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What To Look Out For - February 2018

  • Fri 26th Jan, 2018

As we approach February our spirits are raised by the longer days and the thought that the worst of the winter is over… But for many animals this can be the toughest time of year.

With freezing conditions on the continent and depleted food supplies many birds are forced to move or face starvation. With enough fat reserves and good weather however, flying across the North Sea is not as tough as we may think, especially for powerful birds such as migrating geese. Look out for skeins of geese flying in a tight ‘V’ formation to save energy, this is a great sign they are truly wild birds. Feral resident species such as Greylag Goose and Canada Geese tend to fly in looser flocks having far less need to save energy during shorter flights.

White-fronted, Tundra Bean and Pink-footed Geese Cayton Carrs January 2018 © Richard Baines White-fronted, Tundra Bean and Pink-footed Geese Cayton Carrs January 2018 © Richard Baines

In the first half of January 2018 the first small flocks of White-fronted Geese to be seen this winter in our area made landfall on our Yorkshire coastline. These birds are easily recognised from other small grey geese by the distinctive white colouration around the base of the bill and in adults the black bars running across the belly. They breed in European Arctic Russia and northwest Siberia with large numbers wintering in the Netherlands and Belgium.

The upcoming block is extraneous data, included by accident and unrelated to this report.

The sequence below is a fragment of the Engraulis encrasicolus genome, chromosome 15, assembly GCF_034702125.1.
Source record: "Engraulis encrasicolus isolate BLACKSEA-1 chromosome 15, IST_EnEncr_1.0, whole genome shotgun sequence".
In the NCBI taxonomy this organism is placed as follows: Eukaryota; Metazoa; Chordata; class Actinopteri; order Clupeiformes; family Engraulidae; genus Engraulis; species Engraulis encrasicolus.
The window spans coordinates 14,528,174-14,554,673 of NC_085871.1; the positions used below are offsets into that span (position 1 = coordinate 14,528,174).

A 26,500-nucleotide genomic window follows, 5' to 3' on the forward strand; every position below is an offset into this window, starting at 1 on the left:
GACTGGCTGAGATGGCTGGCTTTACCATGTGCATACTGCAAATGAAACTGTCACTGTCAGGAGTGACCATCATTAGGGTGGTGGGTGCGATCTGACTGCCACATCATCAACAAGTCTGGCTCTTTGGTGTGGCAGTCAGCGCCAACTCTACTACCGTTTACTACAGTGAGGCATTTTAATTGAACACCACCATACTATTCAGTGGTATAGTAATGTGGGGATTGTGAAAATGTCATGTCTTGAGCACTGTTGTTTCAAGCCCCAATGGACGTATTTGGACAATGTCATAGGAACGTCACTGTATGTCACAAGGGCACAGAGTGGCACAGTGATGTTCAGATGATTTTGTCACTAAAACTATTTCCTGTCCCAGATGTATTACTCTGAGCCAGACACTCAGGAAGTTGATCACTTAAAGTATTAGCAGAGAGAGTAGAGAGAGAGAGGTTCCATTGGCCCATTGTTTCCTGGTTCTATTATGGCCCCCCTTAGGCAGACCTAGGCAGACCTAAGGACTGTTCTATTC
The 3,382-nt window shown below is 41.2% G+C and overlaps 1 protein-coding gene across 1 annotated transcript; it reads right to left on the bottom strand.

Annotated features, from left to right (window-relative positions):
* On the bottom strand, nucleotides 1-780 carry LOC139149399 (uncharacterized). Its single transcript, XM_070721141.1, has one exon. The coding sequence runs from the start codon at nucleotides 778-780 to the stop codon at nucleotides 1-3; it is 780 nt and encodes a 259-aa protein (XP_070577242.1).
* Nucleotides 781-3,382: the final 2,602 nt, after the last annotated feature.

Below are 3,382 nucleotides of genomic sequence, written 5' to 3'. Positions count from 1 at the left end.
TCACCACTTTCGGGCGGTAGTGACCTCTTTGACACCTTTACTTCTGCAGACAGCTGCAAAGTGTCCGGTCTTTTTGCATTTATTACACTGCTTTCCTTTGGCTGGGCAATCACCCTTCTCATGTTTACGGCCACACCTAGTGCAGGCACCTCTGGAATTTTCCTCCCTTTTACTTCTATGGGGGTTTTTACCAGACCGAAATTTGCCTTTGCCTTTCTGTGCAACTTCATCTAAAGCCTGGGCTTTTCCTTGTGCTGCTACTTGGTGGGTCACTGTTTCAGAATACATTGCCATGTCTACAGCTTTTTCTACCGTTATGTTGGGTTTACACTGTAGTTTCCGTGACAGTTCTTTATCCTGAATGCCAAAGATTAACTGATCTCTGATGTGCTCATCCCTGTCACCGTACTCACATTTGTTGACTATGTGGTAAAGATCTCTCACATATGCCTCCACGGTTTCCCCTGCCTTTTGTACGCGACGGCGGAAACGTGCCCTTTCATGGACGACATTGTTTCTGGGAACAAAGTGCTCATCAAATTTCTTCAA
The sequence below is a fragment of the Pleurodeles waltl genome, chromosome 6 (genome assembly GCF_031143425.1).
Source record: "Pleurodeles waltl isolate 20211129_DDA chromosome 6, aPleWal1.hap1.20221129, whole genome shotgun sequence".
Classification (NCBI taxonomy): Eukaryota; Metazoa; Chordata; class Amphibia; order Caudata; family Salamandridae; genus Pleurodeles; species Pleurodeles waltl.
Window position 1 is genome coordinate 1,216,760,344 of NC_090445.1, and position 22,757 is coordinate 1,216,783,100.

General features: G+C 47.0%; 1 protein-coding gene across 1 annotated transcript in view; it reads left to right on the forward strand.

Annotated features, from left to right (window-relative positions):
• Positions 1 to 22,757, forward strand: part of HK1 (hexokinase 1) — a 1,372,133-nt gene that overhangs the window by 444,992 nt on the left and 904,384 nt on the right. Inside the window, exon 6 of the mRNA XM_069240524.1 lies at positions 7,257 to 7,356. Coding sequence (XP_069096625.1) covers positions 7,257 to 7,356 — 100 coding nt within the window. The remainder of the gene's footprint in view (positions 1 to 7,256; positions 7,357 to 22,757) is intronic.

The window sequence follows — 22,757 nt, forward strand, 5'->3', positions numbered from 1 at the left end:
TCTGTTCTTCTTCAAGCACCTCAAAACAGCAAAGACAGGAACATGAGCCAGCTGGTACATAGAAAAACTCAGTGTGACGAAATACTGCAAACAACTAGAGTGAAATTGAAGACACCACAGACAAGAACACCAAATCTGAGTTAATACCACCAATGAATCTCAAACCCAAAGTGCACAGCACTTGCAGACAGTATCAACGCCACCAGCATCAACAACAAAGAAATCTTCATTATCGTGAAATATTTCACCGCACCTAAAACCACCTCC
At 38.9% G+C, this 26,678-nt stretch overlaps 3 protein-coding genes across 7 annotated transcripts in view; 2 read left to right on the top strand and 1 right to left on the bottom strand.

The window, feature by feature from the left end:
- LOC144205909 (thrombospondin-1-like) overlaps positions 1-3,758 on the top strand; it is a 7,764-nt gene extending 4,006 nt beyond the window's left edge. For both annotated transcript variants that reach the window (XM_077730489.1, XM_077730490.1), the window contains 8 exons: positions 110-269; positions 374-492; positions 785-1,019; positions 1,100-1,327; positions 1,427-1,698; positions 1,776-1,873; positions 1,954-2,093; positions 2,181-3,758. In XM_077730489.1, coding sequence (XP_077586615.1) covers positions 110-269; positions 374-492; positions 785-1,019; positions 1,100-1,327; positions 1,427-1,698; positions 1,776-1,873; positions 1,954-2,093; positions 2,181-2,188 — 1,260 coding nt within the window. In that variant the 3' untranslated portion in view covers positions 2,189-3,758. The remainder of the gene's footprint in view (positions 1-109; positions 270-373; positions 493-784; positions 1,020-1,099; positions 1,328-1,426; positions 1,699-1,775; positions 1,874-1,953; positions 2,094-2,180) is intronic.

White-fronted, Tundra Bean and Pink-footed Geese Cayton Carrs January 2018 © Richard BainesWhite-fronted, Tundra Bean and Pink-footed Geese Cayton Carrs January 2018 © Richard Baines

As these birds travel from harder conditions in the east to milder western parts of Europe such as the UK they often mingle with other wild geese. In the vale of Pickering recently we have been blessed with small groups of three species of wild geese; Pink-footed Geese breeding in Iceland and Spitsbergen, Tundra Bean Goose breeding in Arctic Russia and the White-fronted Geese mentioned above. Look out for any of these species in arable or pasture fields almost anywhere in East or North Yorkshire but especially in the Vale of Pickering.

Weasel at Whitby January 2018 © Paul Paddock Weasel at Whitby January 2018 © Paul Paddock

The Weasel and the Wheatear

On a recent trip to Whitby, whilst I was leading a wildlife tour, one of my group noticed movement within a stone wall not far from the Abbey. Out popped a Weasel just a few meters away, to the delight of our group. These beautiful animals can be equally as active during the day and night especially in the winter. A thin layer of body fat means they easily lose heat in colder temperatures. In February Weasels will be working extra hard to keep this layer of body fat sufficient to achieve a healthy breeding condition in the spring. Look out for them along the edges of grass meadows, hedges and gardens anywhere that small mammals can be found. This is their favourite prey. The Whitby Weasel was no doubt searching for mice in the holes of the stone wall.

The subject of our trip to Whitby that day was a very smart Desert Wheatear. These birds are rare in the UK. The nearest breeding population to the south of us is in Morocco and in the east Kazakhstan. Unfortunately after bringing pleasure to hundreds of visiting birders and photographers the Desert Wheatear at Whitby Abbey has now vanished and in its usual place only tail feathers could be found this week, maybe it was snatched by a predator, maybe even the Weasel we were watching!

Rare and Scarce Wildlife to Look Out For

In the third week of January birdwatchers are still enjoying the Hawfinches in both Brompton church yard and around Dog Kennel Lane in Thornton-le-Dale. Hopefully they will still be present during February. A small influx of Bohemian Waxwings has arrived in Scarborough during January so look out for them in towns or villages throughout East and North Yorkshire in the coming weeks.

Richard Baines, Yorkshire Coast Nature